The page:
The Georgia Section also won the Outstanding US National Chemistry Olympiad award for its successful efforts to increase student participation in the 2018 competition by 300%. The local section developed a spreadsheet to help teachers better prepare students for the chemistry olympiad exams.

On a roll, the Georgia Section also won the Outstanding High School Student Program Award. The local section distributed teacher care packages to more than 70 K–12 institutions and engaged more than 7,000 high school students at outreach events.

The Outstanding Kids and Chemistry Award went to the Greater Houston Section, which held 36 events for precollege students and their families, attracting more than 12,000 participants.

Committee on Project SEED

The Outstanding Project SEED Program Award went to the New York Local Section. Of the section’s 46 Project SEED participants, 29 presented at the fall 2018 national meeting, and 2 received Project SEED scholarships.

Committee on Chemistry and Public Affairs

The ACS President’s Award for Local Section Government Affairs went to the Chicago Section, which collaborated with the Chemical Industry Council of Illinois on a state advocacy workshop. Local section members also observed an Illinois Senate session and learned about the legislative process.

Committee on Environmental Improvement

The Outstanding Sustainability Activities award went to the Central New York Section, which partnered with a local high school and community groups to host a Green Chemistry Think Tank. The event featured demonstrations on composting, urban gardening, and recycling and included pizza and liquid-nitrogen ice cream.

Committee on Ethics

The Outstanding Local Section Programming Related to the Promotion of Ethics in Chemistry award went to the Silicon Valley Section. The section organized performances about women scientists for more than 1,000 attendees at four local colleges.

Leadership Advisory Board

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Credit: Scott Henrichsen Fotography
Larry Krannich (left), chair of the Leadership Advisory Board, and immediate past president Peter Dorhout (right) present a ChemLuminary Award to Chris Bannochie, Elise Fox, Katie Heroux and Kaitlin Lawrence of the Savannah River Local Section.

The Savannah River Local Section won the award for Outstanding Leadership Development Program for its work promoting leadership development through the ACS Leadership Development System. The Savannah River Local Section provided two successful courses in conjunction with the Southeastern Regional Meeting 2018.

Committee on Corporation Associates

The award for Outstanding Local Section Industry Event went to the Detroit Local Section, which sponsored a symposium on sustainable polymers. The poster session highlighted student work in the polymer field, and the networking segment allowed for discussions between the industry and academic speakers.

Committee on Technician Affairs

The Brazosport Local Sectionwon the award for Best Event or Activity Organized by, or Benefiting, the Applied Chemical Technology Professional Community. The Brazosport Local Section hosted a poster session and presentation with Dow’s Big Techs Organization. The event was open to all technicians in the area.

Committee on Minority Affairs

The award for Best Overall Local Section Minority Affairs Committee went to the Georgia Section, which held its May meeting in honor of pioneering chemist Percy Julian. The section awarded book scholarships to two graduating high school seniors. The event was attended by more than 100 people, and the majority were from underrepresented groups.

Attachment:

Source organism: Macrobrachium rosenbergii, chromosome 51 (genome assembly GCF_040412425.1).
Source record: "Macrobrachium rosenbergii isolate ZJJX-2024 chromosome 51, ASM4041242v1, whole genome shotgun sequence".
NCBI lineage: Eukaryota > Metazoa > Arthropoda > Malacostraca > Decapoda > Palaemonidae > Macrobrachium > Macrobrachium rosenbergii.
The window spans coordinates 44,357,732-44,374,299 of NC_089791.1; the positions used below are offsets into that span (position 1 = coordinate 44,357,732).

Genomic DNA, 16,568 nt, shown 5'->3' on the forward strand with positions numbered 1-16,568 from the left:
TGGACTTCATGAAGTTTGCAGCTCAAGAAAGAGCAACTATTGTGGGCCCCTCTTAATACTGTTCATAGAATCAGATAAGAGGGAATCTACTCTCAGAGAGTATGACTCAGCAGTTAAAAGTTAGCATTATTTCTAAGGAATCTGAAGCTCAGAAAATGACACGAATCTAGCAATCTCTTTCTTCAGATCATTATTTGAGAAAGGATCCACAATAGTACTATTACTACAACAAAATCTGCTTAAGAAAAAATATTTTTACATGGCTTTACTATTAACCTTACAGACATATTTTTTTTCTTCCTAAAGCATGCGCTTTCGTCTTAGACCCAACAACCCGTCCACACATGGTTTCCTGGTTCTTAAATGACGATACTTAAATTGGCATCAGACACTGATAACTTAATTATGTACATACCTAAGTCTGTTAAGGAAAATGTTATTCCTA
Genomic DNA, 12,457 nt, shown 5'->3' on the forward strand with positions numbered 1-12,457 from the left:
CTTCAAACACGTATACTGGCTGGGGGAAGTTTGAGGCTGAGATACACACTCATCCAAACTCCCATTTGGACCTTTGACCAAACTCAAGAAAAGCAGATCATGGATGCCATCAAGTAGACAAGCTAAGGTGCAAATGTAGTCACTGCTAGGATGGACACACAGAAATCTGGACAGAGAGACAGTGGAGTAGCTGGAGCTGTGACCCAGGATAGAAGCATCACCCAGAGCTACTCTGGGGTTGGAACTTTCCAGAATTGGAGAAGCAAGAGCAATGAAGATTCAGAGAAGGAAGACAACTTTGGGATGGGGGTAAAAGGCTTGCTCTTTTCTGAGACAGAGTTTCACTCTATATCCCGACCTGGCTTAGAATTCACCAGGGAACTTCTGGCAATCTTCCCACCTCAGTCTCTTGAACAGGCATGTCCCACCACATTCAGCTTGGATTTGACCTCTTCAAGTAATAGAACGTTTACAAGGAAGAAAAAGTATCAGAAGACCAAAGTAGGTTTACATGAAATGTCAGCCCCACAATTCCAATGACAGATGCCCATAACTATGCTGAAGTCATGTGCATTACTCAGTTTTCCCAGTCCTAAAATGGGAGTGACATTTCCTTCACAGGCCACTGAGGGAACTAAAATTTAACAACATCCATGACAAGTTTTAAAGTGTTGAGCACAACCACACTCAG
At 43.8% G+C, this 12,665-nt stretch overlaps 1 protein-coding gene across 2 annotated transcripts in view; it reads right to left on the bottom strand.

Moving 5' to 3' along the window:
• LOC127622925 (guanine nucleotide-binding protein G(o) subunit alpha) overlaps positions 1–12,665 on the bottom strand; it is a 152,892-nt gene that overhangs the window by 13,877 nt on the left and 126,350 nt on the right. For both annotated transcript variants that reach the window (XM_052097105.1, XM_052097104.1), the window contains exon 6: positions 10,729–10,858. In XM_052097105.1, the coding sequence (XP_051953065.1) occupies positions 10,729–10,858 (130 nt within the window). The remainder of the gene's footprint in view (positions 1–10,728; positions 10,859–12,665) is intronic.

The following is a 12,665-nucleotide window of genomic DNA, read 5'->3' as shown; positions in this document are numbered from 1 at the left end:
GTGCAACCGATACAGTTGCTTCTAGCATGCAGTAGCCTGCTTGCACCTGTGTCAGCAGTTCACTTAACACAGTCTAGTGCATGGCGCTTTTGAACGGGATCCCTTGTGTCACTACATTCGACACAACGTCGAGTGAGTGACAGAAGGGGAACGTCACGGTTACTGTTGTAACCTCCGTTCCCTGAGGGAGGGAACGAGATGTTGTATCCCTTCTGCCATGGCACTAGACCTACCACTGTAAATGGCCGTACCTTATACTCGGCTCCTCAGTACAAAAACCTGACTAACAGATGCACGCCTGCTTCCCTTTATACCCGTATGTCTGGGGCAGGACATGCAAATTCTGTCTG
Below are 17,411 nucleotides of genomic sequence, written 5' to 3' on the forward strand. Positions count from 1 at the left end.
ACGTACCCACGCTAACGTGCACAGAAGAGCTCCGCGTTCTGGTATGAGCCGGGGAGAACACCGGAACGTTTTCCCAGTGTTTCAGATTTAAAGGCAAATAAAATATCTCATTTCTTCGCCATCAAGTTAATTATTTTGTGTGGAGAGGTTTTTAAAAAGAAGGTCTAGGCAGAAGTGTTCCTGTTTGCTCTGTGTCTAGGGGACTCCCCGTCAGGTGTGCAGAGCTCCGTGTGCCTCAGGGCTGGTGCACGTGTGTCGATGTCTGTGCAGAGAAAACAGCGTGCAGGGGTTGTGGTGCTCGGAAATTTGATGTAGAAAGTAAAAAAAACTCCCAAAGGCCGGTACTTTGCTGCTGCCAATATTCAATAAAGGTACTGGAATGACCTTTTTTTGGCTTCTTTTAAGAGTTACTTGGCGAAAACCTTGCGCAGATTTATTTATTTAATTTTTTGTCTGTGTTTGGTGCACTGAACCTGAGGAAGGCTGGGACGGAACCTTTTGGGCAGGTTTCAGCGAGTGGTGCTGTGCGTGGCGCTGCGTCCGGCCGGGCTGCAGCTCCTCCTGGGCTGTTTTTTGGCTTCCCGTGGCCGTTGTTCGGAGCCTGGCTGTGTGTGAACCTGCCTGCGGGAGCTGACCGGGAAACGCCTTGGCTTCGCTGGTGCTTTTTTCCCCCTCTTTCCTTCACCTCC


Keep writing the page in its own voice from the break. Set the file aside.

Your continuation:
Committee on International Activities

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Credit: Scott Henrichsen Fotography
David Wu (left), chair of the International Activities Committee Subcommittee on Asia and the Pacific, and ACS immediate past president Peter Dorhout (right) present a ChemLuminary Award to Mansour Al-Lahiani (second from left) and Sowelim Al-Shammary of the Saudi Arabia International Chemical Sciences Chapter.

The Global Engagement Award for International Chemical Sciences Chapters went to the Saudi Arabia International Chemical Sciences Chapter, which launched the Chemistry for Community workshop program. The program brought together 700 chemistry teachers for professional development training, which addressed effective teaching methods and reforms to the Saudi public education system.

The Global Engagement Award for Local Sections went to the Northeastern Section, which hosted 12 student delegates from the 2018 German Exchange Program. The students participated in a number of events with the section’s Younger Chemists Committee and attended national meeting technical sessions.

The Global Engagement Award for Technical Divisions went to the Division of Chemical Health and Safety, which helped facilitate a workshop in Kuala Lumpur, sponsored by the US State Department, on chemical safety and security best practices.

Senior Chemists Committee

The award for the Most Innovative Activity in a Local Section for Senior Chemists went to the Lehigh Valley Section. The section hosted an event for senior chemists and K–12 and undergraduate students in which everyone shared their expertise.

The award for Best Ongoing Senior Activity in a Local Section That Benefits the Community, Local Schools, or Legislative Government went to the Corning Local Section. Retired chemists conducted hands-on activities for more than 200 students at area schools during National Chemistry Week. The retired chemists also visited schools throughout the school year.

Committee on Meetings and Expositions